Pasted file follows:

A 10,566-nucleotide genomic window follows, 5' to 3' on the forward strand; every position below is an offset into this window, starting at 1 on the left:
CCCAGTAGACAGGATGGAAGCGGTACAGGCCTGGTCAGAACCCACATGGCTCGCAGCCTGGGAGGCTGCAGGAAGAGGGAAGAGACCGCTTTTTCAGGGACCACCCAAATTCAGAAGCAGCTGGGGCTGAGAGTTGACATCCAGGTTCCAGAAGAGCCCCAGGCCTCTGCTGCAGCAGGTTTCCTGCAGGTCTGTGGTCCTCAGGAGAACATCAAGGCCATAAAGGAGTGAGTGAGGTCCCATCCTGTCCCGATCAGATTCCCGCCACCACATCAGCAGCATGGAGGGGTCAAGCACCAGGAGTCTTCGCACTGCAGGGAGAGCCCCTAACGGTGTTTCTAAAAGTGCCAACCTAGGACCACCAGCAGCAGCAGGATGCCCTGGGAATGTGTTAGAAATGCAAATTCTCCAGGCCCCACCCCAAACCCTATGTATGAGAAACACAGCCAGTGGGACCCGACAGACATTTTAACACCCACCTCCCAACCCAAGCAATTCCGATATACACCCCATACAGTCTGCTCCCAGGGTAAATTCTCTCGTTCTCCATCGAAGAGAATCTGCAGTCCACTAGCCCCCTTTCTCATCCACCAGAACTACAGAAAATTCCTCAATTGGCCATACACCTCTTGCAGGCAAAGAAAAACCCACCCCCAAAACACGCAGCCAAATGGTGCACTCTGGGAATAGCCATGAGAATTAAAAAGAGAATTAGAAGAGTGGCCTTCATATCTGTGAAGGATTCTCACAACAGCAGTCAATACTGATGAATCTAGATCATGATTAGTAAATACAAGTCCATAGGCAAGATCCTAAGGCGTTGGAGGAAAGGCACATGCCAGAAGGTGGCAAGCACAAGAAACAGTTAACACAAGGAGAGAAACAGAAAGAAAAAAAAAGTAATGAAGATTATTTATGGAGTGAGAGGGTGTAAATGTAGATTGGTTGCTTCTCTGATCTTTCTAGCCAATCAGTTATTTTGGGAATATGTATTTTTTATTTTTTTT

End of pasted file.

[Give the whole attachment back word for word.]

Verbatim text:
A 10,566-nucleotide genomic window follows, 5' to 3' on the forward strand; every position below is an offset into this window, starting at 1 on the left:
CCCAGTAGACAGGATGGAAGCGGTACAGGCCTGGTCAGAACCCACATGGCTCGCAGCCTGGGAGGCTGCAGGAAGAGGGAAGAGACCGCTTTTTCAGGGACCACCCAAATTCAGAAGCAGCTGGGGCTGAGAGTTGACATCCAGGTTCCAGAAGAGCCCCAGGCCTCTGCTGCAGCAGGTTTCCTGCAGGTCTGTGGTCCTCAGGAGAACATCAAGGCCATAAAGGAGTGAGTGAGGTCCCATCCTGTCCCGATCAGATTCCCGCCACCACATCAGCAGCATGGAGGGGTCAAGCACCAGGAGTCTTCGCACTGCAGGGAGAGCCCCTAACGGTGTTTCTAAAAGTGCCAACCTAGGACCACCAGCAGCAGCAGGATGCCCTGGGAATGTGTTAGAAATGCAAATTCTCCAGGCCCCACCCCAAACCCTATGTATGAGAAACACAGCCAGTGGGACCCGACAGACATTTTAACACCCACCTCCCAACCCAAGCAATTCCGATATACACCCCATACAGTCTGCTCCCAGGGTAAATTCTCTCGTTCTCCATCGAAGAGAATCTGCAGTCCACTAGCCCCCTTTCTCATCCACCAGAACTACAGAAAATTCCTCAATTGGCCATACACCTCTTGCAGGCAAAGAAAAACCCACCCCCAAAACACGCAGCCAAATGGTGCACTCTGGGAATAGCCATGAGAATTAAAAAGAGAATTAGAAGAGTGGCCTTCATATCTGTGAAGGATTCTCACAACAGCAGTCAATACTGATGAATCTAGATCATGATTAGTAAATACAAGTCCATAGGCAAGATCCTAAGGCGTTGGAGGAAAGGCACATGCCAGAAGGTGGCAAGCACAAGAAACAGTTAACACAAGGAGAGAAACAGAAAGAAAAAAAAAGTAATGAAGATTATTTATGGAGTGAGAGGGTGTAAATGTAGATTGGTTGCTTCTCTGATCTTTCTAGCCAATCAGTTATTTTGGGAATATGTATTTTTTATTTTTTTT